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Somy Ali recounts her journey to films; says her achievements in Bollywood still shock her

Actress Somy Ali, who was working as a top actress in Bollywood for quite a few years in the 90’s, now runs a US-based NGO called No More Te...

Actress Somy Ali, who was working as a top actress in Bollywood for quite a few years in the 90’s, now runs a US-based NGO called No More Tears. She says that while she is totally satisfied with her job today where she helps victims of domestic violence and rape, she wishes that she had a better understanding of the film industry when she was acting.

Talking about the people who helped her understand Bollywood, she says, “It's ironic and funny in a peculiar way because I developed a huge interest in my last film solely because I worked with Om Puriji. In fact, even Chintuji had a huge influence on me too. We never worked together, but in a single photoshoot, he taught me so much about life and the industry that it blew my mind. I wish my mind was fully developed and I was mature enough to comprehend the words coming from Chintuji and Omji. They were extremely worldly and cultured, similar to Amitji and Kakaji,” she says.

Somy says that watching Rekha on screen inspired her to enter this world. “It began from Rekhji when I was a kid and I saw her in Umrao Jaan, I had never seen a more beautiful woman in my life, and, to date, I feel the same way. Then came Naseer in Masoom along with Shabanaji, Smitaji, and Dipti Navalji, later came the likes of Vivek Oberoi, who was outstanding in his first film until he was murdered career-wise, thanks to the powerful and who assumed they were invincible. I love Manoj Bajpayee as an actor, Rahul Bose, all the artsy kind appeal to me because it's all real and the scripts are close to our real lives which makes these movies relatable unlike a grandiose persona depicted by some producers and directors. What Karan (Johar) has done with his career is short of words because I was very close to Manish and Karan when we were younger and all starting out. And, when I see them now, I am nothing short of bewildered by the success and the material they have produced and directed. I mean I can watch Kabhi Khushi Kabhi Gham and Kabhi Alvida Na Kehna hundreds of times and never get sick of them and they always make me cry,” she says.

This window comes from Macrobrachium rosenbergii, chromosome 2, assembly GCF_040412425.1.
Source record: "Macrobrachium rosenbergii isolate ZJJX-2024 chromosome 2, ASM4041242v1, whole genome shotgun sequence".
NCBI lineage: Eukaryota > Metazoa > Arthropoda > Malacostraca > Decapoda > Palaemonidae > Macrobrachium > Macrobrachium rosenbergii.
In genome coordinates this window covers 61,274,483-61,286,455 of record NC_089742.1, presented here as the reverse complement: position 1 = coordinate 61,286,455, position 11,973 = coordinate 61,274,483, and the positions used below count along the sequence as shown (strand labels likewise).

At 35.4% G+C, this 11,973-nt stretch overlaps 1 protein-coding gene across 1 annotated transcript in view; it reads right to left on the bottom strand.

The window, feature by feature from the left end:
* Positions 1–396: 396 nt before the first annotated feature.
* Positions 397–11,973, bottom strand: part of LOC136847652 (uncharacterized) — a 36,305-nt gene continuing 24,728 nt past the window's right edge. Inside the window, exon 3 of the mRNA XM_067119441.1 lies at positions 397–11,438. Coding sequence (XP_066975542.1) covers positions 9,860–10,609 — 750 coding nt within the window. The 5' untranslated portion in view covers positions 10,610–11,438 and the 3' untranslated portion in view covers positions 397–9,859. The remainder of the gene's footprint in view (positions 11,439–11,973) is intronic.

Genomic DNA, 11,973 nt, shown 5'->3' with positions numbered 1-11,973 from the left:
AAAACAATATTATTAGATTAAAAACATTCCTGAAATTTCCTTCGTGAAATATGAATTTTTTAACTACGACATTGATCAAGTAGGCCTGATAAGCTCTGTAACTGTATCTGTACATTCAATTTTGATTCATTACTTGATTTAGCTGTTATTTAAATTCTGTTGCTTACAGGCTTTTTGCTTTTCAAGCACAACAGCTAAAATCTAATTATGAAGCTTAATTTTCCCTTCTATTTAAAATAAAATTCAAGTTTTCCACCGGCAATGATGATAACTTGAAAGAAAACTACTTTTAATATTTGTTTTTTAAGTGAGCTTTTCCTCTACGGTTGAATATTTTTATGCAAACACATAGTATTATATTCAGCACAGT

Meanwhile, talking about her process of playing a character, she says, ''Well, it's rather simple as Brando put it, ‘We are always acting and playing a different character with whomever we are addressing.’ As for drawing real-life inspirations, having lived in three different countries and learning from the people helped a great deal to understand mankind. In the end, we all share one thing in common and that is death as morbid as it sounds, it's the absolute truth, but some people need to be reminded because they assume they are immortal. Coming back to portraying a role one picks up a person's idiosyncrasies and grabs onto them to use to their advantage for their role. No human is alike, we all have our vices and we share a balance of being good and bad which is still keeping this planet alive. Of course, we are not doing much when it comes to global warming, but it's tough because there are way too many issues in the world.”

However, her personal struggles were quite different from what she had to portray on screen, says Somy. “I was a spoiled 16-year-old brat living in a five-star hotel, playing scrabble with the staff and getting them fired. Films just happened to me, someone who had absolutely no inclination to learn or act or even try to get rid of her inhibitions, it still shocks me how I pulled off playing a lead with the biggest stars of the Hindi cinema. I mean to work with Chichi, Omji, Naseer, Prem uncle who was in Raj Kapoor movies, and Shakti, who is the complete opposite of his portrayal in films. He was a great friend and always encouraging just like Mithunda. So, call it luck, fate, destiny, or meant to be. We will never know!” she says.

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